Monthly Archives: September 2013

Buying a House

In case you were wondering where I am…

I rented a beautiful house in Olivebridge, just south of the Ashokan Reservoir.

As it turns out, I love it here. So now I’m looking for a house to buy. My current landlords indicated that they would sell us the house we’re in now. It’s a great house, and I have good neighbors, but there is one thing that is a major deal breaker: satellite internet from Exede. I know most of you won’t believe this, but there are major swathes of our country with decidedly third-world internet access. That is to say, we can’t even get Time Warner cable here. As bad as Time Warner is, you haven’t experienced bad until you’ve had satellite internet from Exede! Their service is a borderline scam. It’s definitely a ripoff. For $120 a month, we get 25 GB of service–any more than that is $10 a gigabyte. So no movies, no software updates during the day, and nothing graphics-intensive unless I want to go over my limit. About 10% of the time it doesn’t work at all, another 30% of the time it works very slowly–we’re talking click a link and go get a cup of coffee, because you’re not getting anything done for a few minutes. The other 60% is less than optimal, but that is excusable because of physics (every click requires 4 trips to a satellite: my dish to the satellite, the satellite to the server, and back again).

Not a big deal, you say? Well, if you’re self-employed and in a field that requires lots of research and large file downloads, a day without internet carries an enormous cost in terms of lost income. In fact, since I’m self-employed I can put a precise price on what Exede Internet has cost me–and it’s more than a few mortgage payments even over the course of a single year. I can’t wait to tell Exede Internet to go to hell, it really is one of the worst things that has happened to me (professionally, that is).

Anyway, rant over. So we’re looking at houses. Today we looked at this one, which–provided they accept our offer (which is 100% contingent on a fully tested hard-wired Time Warner internet line)–should be ours. It’s on 15 acres. I haven’t quite decided if it needs a repaint or if we leave it au natural. It definitely needs a little landscaping, the front of the house reminds me of some of the shabbier neighborhoods in Detroit.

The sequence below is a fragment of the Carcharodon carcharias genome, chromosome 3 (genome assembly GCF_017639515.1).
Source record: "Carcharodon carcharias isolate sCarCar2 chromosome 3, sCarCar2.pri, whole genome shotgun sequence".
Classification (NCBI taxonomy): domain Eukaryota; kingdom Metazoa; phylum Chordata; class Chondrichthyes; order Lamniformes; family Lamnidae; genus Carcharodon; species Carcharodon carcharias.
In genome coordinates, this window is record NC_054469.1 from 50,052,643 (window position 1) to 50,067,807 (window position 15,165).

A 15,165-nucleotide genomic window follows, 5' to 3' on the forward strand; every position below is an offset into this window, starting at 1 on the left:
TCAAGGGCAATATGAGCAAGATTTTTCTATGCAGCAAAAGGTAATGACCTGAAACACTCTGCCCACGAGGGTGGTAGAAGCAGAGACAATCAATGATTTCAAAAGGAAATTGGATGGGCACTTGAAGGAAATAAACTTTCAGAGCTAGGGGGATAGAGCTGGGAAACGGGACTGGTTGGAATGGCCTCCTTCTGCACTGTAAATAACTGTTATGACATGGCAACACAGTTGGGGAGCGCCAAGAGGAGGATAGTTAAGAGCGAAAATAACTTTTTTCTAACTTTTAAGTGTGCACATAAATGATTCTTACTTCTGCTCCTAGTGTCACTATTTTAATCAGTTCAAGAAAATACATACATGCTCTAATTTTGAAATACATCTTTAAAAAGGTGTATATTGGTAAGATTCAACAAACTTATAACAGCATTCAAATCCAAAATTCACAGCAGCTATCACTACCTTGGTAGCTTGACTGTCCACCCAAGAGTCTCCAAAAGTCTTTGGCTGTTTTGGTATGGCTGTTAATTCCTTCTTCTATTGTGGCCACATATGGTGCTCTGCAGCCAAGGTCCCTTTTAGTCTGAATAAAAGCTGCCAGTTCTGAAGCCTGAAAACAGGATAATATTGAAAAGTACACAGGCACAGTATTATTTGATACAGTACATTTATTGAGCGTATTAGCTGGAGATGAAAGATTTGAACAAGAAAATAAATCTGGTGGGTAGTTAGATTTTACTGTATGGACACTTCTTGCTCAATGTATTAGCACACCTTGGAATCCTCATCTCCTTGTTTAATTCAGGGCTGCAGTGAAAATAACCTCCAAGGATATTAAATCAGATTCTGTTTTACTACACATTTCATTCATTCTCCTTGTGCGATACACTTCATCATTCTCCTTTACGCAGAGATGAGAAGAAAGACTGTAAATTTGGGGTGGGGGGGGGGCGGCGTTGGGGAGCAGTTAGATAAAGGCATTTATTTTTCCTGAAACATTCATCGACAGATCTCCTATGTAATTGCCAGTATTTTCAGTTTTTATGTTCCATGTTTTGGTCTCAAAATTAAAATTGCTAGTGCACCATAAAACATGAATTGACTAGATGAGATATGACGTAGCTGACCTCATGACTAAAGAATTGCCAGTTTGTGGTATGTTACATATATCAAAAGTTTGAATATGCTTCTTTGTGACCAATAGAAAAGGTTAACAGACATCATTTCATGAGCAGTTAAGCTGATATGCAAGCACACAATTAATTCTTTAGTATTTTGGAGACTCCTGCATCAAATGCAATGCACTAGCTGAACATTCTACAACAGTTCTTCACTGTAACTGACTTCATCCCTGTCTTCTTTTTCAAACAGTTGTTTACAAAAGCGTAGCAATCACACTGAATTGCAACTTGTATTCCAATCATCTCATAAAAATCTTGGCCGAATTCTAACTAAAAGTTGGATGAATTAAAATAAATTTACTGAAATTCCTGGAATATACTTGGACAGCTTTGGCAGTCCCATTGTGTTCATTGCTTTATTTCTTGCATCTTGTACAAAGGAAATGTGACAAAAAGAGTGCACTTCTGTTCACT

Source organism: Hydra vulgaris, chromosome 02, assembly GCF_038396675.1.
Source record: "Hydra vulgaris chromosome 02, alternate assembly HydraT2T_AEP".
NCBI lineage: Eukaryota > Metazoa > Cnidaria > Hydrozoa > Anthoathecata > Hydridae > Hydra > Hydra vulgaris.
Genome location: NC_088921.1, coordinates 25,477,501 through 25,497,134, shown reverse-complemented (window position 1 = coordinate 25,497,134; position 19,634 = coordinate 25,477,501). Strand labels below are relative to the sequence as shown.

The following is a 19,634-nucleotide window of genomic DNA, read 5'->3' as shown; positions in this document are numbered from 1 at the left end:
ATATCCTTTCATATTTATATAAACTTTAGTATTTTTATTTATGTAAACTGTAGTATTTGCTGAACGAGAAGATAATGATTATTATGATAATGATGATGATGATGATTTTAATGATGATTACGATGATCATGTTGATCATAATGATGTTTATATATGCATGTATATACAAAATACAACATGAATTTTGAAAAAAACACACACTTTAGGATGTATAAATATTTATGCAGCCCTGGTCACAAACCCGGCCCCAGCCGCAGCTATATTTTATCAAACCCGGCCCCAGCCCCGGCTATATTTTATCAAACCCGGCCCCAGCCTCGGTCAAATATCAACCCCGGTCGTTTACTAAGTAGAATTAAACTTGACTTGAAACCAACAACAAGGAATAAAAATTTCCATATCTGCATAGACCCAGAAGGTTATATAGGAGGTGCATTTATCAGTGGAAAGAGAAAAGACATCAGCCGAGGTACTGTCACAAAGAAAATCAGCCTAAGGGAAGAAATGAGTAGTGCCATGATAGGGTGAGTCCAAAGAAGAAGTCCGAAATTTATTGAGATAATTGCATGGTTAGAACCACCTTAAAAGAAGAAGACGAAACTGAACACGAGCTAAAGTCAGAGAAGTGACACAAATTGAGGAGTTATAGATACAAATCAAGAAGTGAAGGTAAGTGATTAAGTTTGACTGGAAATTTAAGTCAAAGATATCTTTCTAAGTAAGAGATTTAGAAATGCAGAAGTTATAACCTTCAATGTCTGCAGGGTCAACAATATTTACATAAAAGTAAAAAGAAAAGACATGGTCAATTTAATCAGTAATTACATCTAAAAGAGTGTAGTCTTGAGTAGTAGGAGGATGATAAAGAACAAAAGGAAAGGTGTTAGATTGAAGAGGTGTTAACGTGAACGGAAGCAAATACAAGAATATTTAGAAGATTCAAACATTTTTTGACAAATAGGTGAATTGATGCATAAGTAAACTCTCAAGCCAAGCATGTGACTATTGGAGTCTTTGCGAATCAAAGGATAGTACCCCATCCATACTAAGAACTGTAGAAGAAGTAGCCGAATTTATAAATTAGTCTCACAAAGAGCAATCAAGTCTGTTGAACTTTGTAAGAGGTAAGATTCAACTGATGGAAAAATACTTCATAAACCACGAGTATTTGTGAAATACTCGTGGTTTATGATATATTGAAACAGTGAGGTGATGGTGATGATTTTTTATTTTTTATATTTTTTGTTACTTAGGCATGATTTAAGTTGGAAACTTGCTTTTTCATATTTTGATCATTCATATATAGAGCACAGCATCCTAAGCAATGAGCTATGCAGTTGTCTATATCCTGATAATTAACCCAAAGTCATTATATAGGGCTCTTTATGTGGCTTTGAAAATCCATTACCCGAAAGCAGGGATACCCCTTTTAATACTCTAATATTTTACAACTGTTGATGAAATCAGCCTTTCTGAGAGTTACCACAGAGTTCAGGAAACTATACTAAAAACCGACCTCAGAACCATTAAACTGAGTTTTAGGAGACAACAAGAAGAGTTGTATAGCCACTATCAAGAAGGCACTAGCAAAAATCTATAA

The inside of the house is amazing. We had always envisioned ourselves in something ultramodern and architect-designed, or at the very least midcentury. Needless to say, our furniture collection is going to look odd in here.








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That’s all for now; I just wanted to provide a brief update to assure everyone that I haven’t abandoned the blog altogether. Hopefully I can get back to riding significant distances again soon, but as I’m sure you understand, when we spend half the day looking at houses, it means I’m working until 10 pm every night.

And in case you’re wondering why I repeated “Exede Internet” multiple times in this post, I’m hoping this post starts to show up in searches for their crappy service. Of course, anyone with an actual choice would never use it, but still I want the world to know how bad it really is.


A Review (Sort Of): Giro Empire Mountain Bike Shoe

We all make mistakes. These shoes were my latest.

My trusty Sidi Dragon mountain bike shoes have seen better days. I’ve replaced the treads and buckles at least once, but the uppers were starting to fall apart. I got four years out of them, though–I think that’s impressive.

To replace the Sidis, I decided to try something completely different–the Giro Empire shoe. Even better, I managed to snag a pair in camouflage! I reasoned that on long rides, the part of my foot that starts to hurt first is the top–and that laces are the best way of distributing pressure across the top of my foot. They arrived last week, and damn they are beautiful shoes. I wish I could get some regular shoes like this.


When they arrived, I immediately put my Crank Brothers pedals on my English 650B, and went out for a 50-mile ride that included some double track, a stream crossing, and a few occasions that required me to shoulder my bike and hike. Not something I’d want to do in road shoes (although, frankly, I have on many occasions!)

The aches set in around mile 25. The top of my left foot–but not my right–started to hurt. I tried to ignore it, but by mile 35 I couldn’t stand even one more minute. I hopped off the bike in the middle of the road, ripped off the shoe and hopped around for a while. Then I struggled home with the laces on the left shoe almost completely undone.